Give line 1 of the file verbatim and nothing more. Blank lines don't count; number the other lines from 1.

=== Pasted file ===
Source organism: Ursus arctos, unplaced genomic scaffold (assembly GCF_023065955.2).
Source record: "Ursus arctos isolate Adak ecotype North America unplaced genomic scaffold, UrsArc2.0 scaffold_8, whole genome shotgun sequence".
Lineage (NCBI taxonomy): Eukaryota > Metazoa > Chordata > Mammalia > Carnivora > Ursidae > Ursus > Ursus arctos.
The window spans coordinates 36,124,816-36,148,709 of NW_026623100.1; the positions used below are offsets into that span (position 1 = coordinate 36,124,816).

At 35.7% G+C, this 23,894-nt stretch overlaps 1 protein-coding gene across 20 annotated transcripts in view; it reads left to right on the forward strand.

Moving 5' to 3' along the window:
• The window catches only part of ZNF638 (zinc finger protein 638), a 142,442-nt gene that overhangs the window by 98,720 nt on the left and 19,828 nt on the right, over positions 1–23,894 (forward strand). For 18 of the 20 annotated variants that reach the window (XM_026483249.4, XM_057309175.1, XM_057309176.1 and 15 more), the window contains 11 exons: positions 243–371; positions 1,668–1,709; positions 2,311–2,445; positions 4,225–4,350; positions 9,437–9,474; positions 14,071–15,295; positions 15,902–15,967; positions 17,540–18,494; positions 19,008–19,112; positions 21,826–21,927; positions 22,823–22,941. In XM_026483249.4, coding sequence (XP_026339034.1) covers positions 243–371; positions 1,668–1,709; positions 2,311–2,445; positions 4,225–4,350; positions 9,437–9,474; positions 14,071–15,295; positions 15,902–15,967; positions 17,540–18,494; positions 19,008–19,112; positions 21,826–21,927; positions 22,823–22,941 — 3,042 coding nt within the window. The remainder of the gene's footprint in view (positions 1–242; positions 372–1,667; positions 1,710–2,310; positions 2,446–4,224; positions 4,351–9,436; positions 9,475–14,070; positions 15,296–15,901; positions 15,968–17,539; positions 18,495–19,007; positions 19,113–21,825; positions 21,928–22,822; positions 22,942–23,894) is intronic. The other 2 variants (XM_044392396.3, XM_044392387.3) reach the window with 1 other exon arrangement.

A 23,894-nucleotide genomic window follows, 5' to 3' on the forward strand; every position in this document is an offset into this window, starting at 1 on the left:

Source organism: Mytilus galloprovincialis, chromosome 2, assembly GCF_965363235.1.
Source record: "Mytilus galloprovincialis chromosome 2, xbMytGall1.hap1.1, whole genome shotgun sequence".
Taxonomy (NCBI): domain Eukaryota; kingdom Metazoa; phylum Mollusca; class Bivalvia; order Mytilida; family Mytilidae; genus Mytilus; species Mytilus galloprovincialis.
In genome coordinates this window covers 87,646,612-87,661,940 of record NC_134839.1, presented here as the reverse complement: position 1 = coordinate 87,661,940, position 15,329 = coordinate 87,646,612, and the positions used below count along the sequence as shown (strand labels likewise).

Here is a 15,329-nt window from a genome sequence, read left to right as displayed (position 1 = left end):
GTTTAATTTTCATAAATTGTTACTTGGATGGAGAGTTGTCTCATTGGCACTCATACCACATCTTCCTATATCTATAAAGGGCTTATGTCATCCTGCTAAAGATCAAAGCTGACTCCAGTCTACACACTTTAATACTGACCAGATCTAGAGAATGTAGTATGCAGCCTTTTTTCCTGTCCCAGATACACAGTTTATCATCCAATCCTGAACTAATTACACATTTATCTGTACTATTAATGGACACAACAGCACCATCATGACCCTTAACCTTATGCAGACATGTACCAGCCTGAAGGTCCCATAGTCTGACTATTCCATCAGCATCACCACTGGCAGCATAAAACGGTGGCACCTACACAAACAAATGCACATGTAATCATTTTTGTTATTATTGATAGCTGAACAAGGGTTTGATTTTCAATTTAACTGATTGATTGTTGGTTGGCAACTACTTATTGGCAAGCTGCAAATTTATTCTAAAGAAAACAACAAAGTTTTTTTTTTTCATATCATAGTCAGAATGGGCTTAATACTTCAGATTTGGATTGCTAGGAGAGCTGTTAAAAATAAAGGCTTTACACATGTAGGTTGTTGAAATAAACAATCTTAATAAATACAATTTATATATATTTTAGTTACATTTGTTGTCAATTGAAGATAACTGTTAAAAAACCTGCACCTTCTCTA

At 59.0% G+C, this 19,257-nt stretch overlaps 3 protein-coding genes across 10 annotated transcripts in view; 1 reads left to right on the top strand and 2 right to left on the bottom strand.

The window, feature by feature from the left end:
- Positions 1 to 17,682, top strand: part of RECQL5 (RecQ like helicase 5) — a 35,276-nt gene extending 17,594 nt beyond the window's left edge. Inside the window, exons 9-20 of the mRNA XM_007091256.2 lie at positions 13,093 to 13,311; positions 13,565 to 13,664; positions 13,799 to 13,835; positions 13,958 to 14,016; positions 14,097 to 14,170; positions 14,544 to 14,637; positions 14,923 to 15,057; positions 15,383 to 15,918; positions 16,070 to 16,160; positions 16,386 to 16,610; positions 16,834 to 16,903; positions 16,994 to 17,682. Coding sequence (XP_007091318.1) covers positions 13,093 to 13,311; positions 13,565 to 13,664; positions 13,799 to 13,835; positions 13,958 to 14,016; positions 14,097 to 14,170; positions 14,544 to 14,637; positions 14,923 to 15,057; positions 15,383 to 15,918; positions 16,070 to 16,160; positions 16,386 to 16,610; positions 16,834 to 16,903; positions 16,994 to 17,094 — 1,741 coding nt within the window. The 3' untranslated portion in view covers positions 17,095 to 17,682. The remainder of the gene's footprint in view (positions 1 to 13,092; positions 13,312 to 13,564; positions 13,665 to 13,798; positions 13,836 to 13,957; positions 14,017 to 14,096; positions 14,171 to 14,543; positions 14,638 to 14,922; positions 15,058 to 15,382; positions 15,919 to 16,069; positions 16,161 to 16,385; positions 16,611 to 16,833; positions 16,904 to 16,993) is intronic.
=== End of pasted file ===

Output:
Source organism: Ursus arctos, unplaced genomic scaffold (assembly GCF_023065955.2).